While my Mom only wanted to consolidate and rid herself of duplicitous services, others rely on the cell phone as their only means of communication and as their only access to the world wide web. If we are going to ensure all Americans have access to the Internet then we must ensure states and local governments do not have the freedom to keep picking the pockets of wireless consumers.

About the Author

E.R. Barnette
E.R. Barnette
Prior to joining Politic365, E.R. Barnette spent nine years with Procter & Gamble. Barnette has a rich, diverse background in sales analytics as well as merchandising & marketing of Fortune 500 brands. Barnette has a Bachelor of Arts from the University of North Carolina - Chapel Hill in Communications/Media Production. The ideas and opinions expressed in this article are solely those of the author, and have complete editorial independence from any Politic365 partners, sponsors, or advertisers. For additional information about Politic365, please visit http://politic365.com/about/.



Spectrum Act a Step in the Right Direction, but Congress Can Do More

On November 2, 2015, President Obama signed into law the Bipartisan Budget Act of 2015 (H.R. 1341). Besides avoiding yet another fiscal cliff scare, the law, raises the debt ceiling and funds the federal government through 2017...
by Kristal High


5G Future Requires More Spectrum Across the Board

Across the globe, mobile connectivity is fueling the ways we live, work, and play. And as consumer demand increases, so too does our need for more, faster, and highly efficient spectrum.  By the end of the decade, mobile traff...
by Kristal High


FCC Enacts Historic Prison Phone Rate Reform

Today, the Federal Communications Commission took the extraordinary step of capping prison phone rates at $0.11 per minute for local and in-state long distance calls. It also cut it’s current rate cap on interstate long d...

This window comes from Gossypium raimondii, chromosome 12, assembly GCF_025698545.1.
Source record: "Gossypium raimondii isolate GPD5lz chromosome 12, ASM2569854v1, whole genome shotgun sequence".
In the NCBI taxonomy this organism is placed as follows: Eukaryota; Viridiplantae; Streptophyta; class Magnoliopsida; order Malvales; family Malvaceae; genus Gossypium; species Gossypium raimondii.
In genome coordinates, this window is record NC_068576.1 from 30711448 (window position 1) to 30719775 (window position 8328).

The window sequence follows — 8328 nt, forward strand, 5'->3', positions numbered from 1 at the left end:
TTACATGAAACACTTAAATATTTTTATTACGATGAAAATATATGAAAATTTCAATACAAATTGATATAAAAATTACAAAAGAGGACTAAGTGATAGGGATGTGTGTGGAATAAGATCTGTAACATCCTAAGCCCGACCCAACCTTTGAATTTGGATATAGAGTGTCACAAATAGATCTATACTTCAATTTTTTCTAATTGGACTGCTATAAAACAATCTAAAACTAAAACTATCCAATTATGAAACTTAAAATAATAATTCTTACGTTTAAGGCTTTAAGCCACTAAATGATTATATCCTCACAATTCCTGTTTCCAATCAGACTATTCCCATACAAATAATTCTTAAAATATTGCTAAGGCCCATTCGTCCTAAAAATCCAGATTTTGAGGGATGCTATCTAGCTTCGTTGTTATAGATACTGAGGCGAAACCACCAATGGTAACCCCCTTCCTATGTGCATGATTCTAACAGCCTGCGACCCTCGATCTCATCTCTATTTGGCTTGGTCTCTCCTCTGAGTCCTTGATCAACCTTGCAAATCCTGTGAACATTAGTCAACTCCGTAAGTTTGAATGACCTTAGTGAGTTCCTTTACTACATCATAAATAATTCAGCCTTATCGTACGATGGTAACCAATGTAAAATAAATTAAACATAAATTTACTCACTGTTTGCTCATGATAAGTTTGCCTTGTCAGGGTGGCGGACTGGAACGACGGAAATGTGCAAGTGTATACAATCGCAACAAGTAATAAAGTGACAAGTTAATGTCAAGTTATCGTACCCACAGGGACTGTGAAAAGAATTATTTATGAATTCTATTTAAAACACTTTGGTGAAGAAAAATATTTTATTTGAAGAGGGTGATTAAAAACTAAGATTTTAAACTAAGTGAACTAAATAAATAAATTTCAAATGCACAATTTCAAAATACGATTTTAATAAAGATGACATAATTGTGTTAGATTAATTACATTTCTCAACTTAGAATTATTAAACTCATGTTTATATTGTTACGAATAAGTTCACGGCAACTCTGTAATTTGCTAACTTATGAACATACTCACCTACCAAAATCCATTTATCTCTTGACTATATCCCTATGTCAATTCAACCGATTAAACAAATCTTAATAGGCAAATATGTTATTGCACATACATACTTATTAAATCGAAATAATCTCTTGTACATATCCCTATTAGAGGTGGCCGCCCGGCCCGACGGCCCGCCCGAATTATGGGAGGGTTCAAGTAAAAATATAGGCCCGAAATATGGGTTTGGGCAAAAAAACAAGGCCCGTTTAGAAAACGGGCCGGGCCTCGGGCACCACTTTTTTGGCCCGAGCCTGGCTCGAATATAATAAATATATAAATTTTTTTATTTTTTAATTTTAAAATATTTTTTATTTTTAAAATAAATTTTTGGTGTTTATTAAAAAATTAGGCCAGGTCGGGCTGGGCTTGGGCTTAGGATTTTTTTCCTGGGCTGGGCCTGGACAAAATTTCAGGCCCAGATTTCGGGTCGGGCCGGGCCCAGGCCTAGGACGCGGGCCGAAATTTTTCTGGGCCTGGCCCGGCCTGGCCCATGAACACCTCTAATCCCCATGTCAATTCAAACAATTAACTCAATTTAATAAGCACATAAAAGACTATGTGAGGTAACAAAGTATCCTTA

by Politic365 Staff



Black Women Legislators Urging Congress to Free Up More Spectrum

Today, the National Organization of Black Elected Legislative Women (“NOBEL Women”), led by Alabama State Representative Laura Hall, applauded the members of Congress who, earlier this month, “rallied to colla...
by Kristal High


Clock Ticking on FCC to Reduce Inmate Phone Call Rates

Of the 2.3 million Americans currently incarcerated in our nation’s jails and prisons, 1 million (43.4%) are African Americans, who are incarcerated at a rate six times greater than whites. “Nationwide, African-Amer...
by Kristal High



  1. John_Q_Public

    Bravo! Thank you for writing about this critical topic. In the race to fill coffers, policymakers may be inadvertently handcuffing innovation and competition in a vital sector. Reform is needed to rationalize and harmonize tax rates not only for wireless service but also for the wider array of digital goods and services.

  2. [...] in the month, we reported on the ever-increasing taxes on mobile devices and services consumers are forced to pay.  In doing so, we highlighted a report by economist Scott Mackey, of [...]

  3. [...] an article published earlier this year, Politic365 highlighted pending legislation on the wireless service taxation issue. Known as the [...]

Leave a Reply

Your email address will not be published. Required fields are marked *

You may use these HTML tags and attributes: <a href="" title=""> <abbr title=""> <acronym title=""> <b> <blockquote cite=""> <cite> <code> <del datetime=""> <em> <i> <q cite=""> <strike> <strong>